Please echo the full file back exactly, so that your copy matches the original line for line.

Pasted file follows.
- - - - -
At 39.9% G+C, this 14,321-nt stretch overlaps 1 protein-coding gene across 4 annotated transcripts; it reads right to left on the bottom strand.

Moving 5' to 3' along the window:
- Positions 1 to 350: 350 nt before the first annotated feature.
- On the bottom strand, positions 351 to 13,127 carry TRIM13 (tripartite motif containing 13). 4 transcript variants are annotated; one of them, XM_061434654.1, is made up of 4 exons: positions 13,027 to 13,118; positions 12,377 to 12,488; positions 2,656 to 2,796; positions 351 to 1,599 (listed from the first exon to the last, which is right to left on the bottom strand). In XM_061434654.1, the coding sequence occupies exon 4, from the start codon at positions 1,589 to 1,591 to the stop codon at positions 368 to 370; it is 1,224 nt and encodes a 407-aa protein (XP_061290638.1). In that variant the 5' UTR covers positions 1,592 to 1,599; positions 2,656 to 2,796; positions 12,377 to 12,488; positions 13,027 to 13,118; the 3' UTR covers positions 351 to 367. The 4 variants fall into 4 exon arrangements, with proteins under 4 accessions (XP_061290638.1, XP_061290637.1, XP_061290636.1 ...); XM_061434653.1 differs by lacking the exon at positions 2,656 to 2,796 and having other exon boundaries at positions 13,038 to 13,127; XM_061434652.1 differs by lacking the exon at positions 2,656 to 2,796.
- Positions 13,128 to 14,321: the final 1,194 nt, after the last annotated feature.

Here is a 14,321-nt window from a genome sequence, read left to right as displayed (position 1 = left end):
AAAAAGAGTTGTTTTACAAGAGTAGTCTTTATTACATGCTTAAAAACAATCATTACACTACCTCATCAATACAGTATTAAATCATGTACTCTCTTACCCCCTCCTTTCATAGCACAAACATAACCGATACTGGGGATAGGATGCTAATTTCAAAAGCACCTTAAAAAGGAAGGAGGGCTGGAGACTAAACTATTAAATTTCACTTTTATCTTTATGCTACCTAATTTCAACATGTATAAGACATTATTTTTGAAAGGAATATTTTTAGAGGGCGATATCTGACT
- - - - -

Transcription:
At 39.9% G+C, this 14,321-nt stretch overlaps 1 protein-coding gene across 4 annotated transcripts; it reads right to left on the bottom strand.

Moving 5' to 3' along the window:
- Positions 1 to 350: 350 nt before the first annotated feature.
- On the bottom strand, positions 351 to 13,127 carry TRIM13 (tripartite motif containing 13). 4 transcript variants are annotated; one of them, XM_061434654.1, is made up of 4 exons: positions 13,027 to 13,118; positions 12,377 to 12,488; positions 2,656 to 2,796; positions 351 to 1,599 (listed from the first exon to the last, which is right to left on the bottom strand). In XM_061434654.1, the coding sequence occupies exon 4, from the start codon at positions 1,589 to 1,591 to the stop codon at positions 368 to 370; it is 1,224 nt and encodes a 407-aa protein (XP_061290638.1). In that variant the 5' UTR covers positions 1,592 to 1,599; positions 2,656 to 2,796; positions 12,377 to 12,488; positions 13,027 to 13,118; the 3' UTR covers positions 351 to 367. The 4 variants fall into 4 exon arrangements, with proteins under 4 accessions (XP_061290638.1, XP_061290637.1, XP_061290636.1 ...); XM_061434653.1 differs by lacking the exon at positions 2,656 to 2,796 and having other exon boundaries at positions 13,038 to 13,127; XM_061434652.1 differs by lacking the exon at positions 2,656 to 2,796.
- Positions 13,128 to 14,321: the final 1,194 nt, after the last annotated feature.

Here is a 14,321-nt window from a genome sequence, read left to right as displayed (position 1 = left end):
AAAAAGAGTTGTTTTACAAGAGTAGTCTTTATTACATGCTTAAAAACAATCATTACACTACCTCATCAATACAGTATTAAATCATGTACTCTCTTACCCCCTCCTTTCATAGCACAAACATAACCGATACTGGGGATAGGATGCTAATTTCAAAAGCACCTTAAAAAGGAAGGAGGGCTGGAGACTAAACTATTAAATTTCACTTTTATCTTTATGCTACCTAATTTCAACATGTATAAGACATTATTTTTGAAAGGAATATTTTTAGAGGGCGATATCTGACT